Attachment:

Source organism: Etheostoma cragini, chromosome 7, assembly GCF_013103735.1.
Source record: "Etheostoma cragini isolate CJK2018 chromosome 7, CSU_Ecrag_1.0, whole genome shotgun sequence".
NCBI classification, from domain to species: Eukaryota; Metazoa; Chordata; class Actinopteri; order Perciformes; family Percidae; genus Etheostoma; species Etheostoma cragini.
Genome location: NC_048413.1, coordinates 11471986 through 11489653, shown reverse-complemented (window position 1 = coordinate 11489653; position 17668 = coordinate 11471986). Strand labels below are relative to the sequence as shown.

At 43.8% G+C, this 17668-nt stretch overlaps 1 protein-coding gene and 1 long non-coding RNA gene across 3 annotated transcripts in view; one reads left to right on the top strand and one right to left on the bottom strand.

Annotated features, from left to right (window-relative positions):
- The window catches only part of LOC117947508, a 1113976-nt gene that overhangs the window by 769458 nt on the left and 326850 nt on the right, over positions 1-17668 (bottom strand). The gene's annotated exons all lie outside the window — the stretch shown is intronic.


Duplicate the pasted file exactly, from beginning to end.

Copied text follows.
Source organism: Etheostoma cragini, chromosome 7, assembly GCF_013103735.1.
Source record: "Etheostoma cragini isolate CJK2018 chromosome 7, CSU_Ecrag_1.0, whole genome shotgun sequence".
NCBI classification, from domain to species: Eukaryota; Metazoa; Chordata; class Actinopteri; order Perciformes; family Percidae; genus Etheostoma; species Etheostoma cragini.
Genome location: NC_048413.1, coordinates 11471986 through 11489653, shown reverse-complemented (window position 1 = coordinate 11489653; position 17668 = coordinate 11471986). Strand labels below are relative to the sequence as shown.

At 43.8% G+C, this 17668-nt stretch overlaps 1 protein-coding gene and 1 long non-coding RNA gene across 3 annotated transcripts in view; one reads left to right on the top strand and one right to left on the bottom strand.

Annotated features, from left to right (window-relative positions):
- The window catches only part of LOC117947508, a 1113976-nt gene that overhangs the window by 769458 nt on the left and 326850 nt on the right, over positions 1-17668 (bottom strand). The gene's annotated exons all lie outside the window — the stretch shown is intronic.